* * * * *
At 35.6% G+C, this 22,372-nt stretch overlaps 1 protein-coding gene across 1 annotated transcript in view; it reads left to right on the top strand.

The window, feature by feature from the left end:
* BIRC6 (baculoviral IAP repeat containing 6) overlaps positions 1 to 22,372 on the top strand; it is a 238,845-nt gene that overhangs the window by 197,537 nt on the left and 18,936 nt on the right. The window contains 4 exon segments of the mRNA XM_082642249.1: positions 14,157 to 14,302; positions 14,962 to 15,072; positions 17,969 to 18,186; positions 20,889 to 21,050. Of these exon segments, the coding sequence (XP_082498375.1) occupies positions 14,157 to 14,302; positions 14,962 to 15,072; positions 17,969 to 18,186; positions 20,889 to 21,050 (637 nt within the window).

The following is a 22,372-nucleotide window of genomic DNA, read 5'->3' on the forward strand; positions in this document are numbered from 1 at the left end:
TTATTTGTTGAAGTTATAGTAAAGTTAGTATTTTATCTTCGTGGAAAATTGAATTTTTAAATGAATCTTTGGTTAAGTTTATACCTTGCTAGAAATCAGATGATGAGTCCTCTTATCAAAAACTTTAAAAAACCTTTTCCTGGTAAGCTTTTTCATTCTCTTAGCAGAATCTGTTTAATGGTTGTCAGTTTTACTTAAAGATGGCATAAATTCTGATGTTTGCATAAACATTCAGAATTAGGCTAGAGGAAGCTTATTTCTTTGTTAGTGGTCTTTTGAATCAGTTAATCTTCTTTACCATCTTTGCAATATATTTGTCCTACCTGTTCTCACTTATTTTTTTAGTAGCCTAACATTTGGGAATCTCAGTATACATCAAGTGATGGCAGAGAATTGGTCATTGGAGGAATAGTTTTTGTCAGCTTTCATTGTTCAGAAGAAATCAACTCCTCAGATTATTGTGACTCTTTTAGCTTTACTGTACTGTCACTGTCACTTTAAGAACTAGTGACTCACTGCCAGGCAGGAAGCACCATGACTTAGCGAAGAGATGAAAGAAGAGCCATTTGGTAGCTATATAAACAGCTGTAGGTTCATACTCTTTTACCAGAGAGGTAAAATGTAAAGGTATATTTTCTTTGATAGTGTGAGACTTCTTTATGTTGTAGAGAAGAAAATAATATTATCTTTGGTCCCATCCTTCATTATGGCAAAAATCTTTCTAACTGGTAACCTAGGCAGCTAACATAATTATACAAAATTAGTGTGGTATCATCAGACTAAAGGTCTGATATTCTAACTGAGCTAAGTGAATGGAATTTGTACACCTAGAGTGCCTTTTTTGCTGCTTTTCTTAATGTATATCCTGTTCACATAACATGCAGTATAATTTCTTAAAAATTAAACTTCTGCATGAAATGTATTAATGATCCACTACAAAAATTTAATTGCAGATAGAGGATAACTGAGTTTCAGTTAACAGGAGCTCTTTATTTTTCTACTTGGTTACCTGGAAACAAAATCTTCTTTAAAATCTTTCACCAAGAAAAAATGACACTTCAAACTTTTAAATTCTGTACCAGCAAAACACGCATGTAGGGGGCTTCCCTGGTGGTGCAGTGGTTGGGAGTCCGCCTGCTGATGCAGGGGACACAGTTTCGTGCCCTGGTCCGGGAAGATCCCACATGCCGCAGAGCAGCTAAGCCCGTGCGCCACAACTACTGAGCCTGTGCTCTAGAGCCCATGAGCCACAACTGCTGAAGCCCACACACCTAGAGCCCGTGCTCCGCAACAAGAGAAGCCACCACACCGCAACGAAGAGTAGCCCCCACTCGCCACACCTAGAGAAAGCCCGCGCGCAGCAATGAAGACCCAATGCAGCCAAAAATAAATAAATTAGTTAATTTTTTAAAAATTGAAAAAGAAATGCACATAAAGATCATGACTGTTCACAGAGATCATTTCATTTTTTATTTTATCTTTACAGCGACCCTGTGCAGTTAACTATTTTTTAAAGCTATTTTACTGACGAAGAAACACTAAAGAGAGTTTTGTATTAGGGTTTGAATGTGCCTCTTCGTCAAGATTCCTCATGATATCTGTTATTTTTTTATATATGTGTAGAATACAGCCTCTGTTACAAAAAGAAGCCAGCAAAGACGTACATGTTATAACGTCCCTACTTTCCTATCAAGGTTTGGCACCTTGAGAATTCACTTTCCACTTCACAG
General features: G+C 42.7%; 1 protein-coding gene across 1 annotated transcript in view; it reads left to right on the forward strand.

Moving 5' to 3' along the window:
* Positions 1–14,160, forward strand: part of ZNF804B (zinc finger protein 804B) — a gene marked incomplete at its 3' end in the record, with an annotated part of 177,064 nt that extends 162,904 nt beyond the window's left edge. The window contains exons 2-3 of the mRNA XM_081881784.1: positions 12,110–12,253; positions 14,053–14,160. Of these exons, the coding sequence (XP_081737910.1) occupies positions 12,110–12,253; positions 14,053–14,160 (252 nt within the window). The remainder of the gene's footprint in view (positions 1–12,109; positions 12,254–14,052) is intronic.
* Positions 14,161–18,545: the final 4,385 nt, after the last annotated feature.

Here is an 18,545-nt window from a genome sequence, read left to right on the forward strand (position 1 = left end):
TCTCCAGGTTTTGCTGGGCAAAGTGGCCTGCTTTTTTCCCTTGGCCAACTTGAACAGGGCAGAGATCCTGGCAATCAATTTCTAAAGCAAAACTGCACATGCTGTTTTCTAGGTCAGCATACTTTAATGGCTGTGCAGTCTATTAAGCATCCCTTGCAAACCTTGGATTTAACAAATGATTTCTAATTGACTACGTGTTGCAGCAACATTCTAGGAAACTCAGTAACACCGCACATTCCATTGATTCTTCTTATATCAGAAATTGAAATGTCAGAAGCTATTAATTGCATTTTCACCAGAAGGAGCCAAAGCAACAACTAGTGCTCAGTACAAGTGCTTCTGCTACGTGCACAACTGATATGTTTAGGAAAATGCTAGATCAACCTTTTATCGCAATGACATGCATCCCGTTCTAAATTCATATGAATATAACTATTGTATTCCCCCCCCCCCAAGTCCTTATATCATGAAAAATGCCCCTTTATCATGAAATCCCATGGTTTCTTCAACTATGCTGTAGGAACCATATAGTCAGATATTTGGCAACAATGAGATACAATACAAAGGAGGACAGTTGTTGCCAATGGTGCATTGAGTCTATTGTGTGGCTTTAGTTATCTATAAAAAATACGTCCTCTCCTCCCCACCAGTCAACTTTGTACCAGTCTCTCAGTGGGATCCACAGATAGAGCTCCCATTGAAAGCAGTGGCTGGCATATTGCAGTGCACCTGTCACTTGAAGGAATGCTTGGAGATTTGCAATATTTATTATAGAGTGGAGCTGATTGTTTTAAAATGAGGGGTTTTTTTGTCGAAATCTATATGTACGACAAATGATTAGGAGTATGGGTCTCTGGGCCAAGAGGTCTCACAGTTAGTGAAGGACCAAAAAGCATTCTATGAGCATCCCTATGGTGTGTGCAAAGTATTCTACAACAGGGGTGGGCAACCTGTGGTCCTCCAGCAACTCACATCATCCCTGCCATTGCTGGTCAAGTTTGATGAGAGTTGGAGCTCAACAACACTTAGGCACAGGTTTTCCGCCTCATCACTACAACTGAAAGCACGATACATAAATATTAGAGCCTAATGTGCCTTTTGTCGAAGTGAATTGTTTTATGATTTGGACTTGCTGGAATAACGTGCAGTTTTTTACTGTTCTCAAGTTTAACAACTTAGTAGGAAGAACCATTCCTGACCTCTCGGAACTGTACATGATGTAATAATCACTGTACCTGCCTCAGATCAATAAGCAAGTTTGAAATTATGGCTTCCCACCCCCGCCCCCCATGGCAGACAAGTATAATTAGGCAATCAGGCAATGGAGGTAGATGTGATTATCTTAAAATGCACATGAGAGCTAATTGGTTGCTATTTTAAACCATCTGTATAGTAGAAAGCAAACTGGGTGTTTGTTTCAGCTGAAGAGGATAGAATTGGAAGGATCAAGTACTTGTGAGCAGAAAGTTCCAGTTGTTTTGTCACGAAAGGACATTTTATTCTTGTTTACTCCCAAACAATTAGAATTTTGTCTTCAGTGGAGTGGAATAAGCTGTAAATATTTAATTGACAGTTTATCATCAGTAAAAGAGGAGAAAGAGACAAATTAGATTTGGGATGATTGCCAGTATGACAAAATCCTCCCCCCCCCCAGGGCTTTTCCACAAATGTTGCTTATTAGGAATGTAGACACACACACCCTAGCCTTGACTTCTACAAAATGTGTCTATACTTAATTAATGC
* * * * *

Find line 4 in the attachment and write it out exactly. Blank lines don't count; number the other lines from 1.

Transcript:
The following is a 22,372-nucleotide window of genomic DNA, read 5'->3' on the forward strand; positions in this document are numbered from 1 at the left end: